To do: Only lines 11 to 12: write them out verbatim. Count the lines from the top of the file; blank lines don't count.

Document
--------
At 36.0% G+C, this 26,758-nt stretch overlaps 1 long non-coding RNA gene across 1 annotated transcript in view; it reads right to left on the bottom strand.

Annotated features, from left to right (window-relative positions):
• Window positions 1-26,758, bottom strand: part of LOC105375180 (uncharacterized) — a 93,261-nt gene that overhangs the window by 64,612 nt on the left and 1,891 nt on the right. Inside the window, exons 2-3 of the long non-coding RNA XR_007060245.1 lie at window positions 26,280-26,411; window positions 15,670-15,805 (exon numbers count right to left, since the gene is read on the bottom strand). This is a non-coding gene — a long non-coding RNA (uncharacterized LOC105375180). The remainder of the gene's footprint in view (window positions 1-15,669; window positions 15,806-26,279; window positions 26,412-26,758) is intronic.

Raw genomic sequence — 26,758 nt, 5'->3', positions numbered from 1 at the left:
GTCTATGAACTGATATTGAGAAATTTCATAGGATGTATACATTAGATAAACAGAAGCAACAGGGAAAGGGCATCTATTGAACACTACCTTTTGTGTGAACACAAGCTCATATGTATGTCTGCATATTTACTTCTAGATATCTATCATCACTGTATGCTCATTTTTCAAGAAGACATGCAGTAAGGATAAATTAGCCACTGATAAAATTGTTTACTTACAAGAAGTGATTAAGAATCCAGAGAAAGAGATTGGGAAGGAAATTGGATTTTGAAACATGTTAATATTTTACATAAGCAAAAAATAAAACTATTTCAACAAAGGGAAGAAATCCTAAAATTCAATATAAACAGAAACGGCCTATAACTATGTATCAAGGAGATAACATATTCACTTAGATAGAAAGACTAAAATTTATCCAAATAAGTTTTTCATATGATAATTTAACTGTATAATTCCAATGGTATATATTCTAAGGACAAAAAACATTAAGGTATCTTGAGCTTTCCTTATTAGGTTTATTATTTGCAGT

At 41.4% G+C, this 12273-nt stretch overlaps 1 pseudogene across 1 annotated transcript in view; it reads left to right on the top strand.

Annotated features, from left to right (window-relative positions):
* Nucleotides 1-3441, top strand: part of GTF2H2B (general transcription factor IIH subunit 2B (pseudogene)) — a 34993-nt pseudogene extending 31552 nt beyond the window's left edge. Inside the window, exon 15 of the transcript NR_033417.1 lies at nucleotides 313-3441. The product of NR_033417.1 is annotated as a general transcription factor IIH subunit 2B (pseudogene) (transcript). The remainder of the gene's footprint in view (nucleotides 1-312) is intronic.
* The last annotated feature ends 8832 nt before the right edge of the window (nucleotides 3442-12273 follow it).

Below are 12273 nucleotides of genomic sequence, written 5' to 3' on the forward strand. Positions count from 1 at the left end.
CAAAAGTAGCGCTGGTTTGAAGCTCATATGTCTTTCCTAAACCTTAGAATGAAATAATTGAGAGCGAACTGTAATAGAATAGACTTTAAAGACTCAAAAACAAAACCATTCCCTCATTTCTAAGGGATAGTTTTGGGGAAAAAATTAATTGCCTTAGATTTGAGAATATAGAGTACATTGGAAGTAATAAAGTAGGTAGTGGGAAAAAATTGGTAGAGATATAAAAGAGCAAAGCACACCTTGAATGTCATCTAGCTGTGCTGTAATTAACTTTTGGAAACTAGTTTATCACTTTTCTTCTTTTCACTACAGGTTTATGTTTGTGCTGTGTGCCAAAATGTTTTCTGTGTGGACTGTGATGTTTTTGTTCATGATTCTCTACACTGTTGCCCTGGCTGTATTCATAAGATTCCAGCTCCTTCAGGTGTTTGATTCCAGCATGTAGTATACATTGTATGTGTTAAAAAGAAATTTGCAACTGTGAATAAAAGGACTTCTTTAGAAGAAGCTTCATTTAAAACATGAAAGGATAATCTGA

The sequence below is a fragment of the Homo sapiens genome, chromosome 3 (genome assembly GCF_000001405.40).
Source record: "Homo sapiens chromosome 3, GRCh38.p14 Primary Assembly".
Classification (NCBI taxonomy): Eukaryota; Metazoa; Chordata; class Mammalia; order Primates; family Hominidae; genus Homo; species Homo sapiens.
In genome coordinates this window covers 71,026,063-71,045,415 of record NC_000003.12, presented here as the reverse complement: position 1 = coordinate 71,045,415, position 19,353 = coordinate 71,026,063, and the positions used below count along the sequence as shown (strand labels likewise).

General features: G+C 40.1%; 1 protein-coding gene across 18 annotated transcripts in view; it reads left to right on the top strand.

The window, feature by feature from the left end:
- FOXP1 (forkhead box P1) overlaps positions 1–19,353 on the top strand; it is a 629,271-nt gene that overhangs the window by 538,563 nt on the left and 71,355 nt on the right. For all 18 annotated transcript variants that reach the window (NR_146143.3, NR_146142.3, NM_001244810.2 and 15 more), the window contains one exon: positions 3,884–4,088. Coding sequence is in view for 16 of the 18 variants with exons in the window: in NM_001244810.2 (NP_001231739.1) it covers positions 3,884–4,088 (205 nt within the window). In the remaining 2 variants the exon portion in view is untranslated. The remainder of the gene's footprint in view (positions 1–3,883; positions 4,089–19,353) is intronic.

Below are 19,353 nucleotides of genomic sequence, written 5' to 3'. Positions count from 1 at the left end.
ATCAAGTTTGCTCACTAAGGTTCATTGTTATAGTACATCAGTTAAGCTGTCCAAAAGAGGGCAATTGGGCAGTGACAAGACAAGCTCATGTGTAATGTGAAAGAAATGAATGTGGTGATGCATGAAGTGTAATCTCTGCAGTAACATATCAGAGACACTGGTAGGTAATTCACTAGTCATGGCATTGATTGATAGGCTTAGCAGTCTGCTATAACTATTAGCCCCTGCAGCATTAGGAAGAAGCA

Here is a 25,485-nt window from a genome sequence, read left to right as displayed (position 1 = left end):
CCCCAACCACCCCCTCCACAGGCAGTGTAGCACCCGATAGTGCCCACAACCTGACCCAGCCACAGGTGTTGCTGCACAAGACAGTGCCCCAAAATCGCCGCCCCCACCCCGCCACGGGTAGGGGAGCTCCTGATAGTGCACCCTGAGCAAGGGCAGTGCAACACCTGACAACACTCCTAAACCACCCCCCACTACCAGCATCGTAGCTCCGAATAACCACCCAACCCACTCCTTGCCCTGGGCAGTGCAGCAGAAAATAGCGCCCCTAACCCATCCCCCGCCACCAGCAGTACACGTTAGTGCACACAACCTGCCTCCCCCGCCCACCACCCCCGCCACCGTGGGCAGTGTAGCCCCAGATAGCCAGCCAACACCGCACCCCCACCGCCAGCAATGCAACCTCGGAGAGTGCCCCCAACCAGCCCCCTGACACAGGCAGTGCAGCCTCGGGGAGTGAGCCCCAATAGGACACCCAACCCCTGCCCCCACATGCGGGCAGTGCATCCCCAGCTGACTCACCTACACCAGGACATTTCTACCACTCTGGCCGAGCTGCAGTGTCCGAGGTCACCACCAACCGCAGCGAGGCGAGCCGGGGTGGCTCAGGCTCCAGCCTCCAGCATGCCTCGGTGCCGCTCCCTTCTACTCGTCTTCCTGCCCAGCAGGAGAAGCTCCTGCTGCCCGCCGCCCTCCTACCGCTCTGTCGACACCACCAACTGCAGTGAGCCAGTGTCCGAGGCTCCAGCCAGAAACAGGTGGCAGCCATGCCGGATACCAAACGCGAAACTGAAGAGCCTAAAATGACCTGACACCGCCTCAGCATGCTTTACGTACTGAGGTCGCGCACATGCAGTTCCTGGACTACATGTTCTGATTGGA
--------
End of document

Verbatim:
CAAAAGTAGCGCTGGTTTGAAGCTCATATGTCTTTCCTAAACCTTAGAATGAAATAATTGAGAGCGAACTGTAATAGAATAGACTTTAAAGACTCAAAAACAAAACCATTCCCTCATTTCTAAGGGATAGTTTTGGGGAAAAAATTAATTGCCTTAGATTTGAGAATATAGAGTACATTGGAAGTAATAAAGTAGGTAGTGGGAAAAAATTGGTAGAGATATAAAAGAGCAAAGCACACCTTGAATGTCATCTAGCTGTGCTGTAATTAACTTTTGGAAACTAGTTTATCACTTTTCTTCTTTTCACTACAGGTTTATGTTTGTGCTGTGTGCCAAAATGTTTTCTGTGTGGACTGTGATGTTTTTGTTCATGATTCTCTACACTGTTGCCCTGGCTGTATTCATAAGATTCCAGCTCCTTCAGGTGTTTGATTCCAGCATGTAGTATACATTGTATGTGTTAAAAAGAAATTTGCAACTGTGAATAAAAGGACTTCTTTAGAAGAAGCTTCATTTAAAACATGAAAGGATAATCTGA

The sequence below is a fragment of the Homo sapiens genome, chromosome 3 (genome assembly GCF_000001405.40).